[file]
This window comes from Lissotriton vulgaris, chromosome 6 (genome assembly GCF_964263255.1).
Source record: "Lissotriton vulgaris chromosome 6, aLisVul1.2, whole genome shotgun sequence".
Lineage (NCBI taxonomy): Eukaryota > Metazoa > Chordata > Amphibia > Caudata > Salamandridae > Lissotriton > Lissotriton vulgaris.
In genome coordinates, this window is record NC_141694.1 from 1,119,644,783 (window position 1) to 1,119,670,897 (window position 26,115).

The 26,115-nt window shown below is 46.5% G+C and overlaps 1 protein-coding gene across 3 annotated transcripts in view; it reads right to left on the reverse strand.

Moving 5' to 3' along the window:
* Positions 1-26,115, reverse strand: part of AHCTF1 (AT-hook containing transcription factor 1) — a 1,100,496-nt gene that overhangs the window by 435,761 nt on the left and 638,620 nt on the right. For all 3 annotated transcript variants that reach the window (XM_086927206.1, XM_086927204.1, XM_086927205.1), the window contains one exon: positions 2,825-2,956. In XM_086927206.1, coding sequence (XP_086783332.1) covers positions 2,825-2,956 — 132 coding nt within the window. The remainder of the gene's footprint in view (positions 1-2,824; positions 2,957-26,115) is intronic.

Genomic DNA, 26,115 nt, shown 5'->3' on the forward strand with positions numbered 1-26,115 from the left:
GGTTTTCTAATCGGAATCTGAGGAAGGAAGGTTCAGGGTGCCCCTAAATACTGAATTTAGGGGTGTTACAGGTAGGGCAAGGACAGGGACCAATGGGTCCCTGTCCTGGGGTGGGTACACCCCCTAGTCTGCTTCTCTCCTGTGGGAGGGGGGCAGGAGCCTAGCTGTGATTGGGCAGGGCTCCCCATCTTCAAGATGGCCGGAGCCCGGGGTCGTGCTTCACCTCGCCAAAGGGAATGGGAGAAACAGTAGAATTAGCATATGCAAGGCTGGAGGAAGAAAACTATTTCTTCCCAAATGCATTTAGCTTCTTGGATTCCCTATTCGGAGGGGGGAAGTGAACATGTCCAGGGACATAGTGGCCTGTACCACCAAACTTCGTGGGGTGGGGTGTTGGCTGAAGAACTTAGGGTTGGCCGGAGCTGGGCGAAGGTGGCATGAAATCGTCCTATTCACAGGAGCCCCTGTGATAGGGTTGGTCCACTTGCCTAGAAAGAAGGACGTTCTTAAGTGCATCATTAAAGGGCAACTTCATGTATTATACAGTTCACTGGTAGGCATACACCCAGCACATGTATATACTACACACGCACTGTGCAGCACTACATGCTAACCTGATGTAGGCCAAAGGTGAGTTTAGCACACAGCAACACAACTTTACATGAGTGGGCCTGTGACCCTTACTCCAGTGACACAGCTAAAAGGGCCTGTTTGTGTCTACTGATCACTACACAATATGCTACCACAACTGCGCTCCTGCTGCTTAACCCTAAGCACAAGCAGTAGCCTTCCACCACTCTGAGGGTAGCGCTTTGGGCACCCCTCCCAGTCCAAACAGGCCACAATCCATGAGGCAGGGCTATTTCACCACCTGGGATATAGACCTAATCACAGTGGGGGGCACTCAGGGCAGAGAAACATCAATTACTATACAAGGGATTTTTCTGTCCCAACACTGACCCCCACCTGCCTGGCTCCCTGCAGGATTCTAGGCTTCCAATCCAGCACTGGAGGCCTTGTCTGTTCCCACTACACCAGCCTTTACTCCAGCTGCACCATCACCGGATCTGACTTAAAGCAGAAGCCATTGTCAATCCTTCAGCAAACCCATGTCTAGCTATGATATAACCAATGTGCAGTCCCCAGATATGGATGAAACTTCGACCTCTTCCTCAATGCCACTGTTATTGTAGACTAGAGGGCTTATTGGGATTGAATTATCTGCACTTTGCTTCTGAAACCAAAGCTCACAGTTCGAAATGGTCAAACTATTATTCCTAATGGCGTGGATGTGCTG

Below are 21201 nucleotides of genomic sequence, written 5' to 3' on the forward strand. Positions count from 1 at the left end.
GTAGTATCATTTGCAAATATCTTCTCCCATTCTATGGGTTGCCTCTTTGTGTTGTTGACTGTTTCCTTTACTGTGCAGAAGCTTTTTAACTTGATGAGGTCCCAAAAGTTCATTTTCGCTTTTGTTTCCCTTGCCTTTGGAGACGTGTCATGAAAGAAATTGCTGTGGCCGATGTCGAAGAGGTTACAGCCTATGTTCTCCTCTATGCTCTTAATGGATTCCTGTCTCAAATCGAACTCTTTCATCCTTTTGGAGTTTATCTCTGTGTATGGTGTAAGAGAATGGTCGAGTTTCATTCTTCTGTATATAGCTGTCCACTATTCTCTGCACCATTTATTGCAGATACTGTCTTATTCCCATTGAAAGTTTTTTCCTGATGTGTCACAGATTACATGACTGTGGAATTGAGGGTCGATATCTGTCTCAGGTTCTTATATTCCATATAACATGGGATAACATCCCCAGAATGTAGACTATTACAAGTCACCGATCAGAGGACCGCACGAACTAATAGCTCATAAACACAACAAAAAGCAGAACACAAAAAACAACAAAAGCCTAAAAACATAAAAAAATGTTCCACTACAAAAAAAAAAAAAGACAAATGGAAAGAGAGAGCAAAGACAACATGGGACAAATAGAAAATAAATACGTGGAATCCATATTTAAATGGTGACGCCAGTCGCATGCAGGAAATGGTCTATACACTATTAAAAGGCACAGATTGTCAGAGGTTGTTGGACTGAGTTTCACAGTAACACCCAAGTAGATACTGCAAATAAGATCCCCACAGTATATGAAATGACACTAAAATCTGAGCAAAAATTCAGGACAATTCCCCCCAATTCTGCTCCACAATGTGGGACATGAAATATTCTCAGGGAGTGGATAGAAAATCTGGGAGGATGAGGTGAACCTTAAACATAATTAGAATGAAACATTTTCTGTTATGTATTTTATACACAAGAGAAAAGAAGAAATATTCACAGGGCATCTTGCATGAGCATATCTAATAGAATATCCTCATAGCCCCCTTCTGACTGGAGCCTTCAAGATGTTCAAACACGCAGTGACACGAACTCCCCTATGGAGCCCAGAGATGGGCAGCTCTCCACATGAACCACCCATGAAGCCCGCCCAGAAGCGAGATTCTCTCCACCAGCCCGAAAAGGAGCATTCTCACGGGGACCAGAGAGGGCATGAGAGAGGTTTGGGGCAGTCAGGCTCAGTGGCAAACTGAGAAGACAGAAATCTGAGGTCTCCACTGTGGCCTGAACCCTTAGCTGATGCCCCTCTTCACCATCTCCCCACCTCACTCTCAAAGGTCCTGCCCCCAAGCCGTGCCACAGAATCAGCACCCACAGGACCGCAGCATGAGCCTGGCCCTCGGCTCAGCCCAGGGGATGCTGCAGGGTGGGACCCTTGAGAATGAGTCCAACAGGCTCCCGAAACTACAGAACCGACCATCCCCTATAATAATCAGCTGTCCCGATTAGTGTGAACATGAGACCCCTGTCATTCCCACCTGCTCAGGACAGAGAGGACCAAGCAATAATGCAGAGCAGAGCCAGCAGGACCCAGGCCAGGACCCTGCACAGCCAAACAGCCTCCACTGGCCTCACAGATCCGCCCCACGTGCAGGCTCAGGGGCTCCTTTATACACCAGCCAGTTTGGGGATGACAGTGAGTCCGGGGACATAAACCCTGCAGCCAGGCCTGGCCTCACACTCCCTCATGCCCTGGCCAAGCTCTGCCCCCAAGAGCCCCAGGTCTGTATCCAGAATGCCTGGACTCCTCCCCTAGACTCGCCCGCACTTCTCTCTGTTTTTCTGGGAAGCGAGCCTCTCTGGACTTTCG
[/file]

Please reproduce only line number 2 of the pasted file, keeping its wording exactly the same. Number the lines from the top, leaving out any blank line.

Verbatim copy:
Source record: "Lissotriton vulgaris chromosome 6, aLisVul1.2, whole genome shotgun sequence".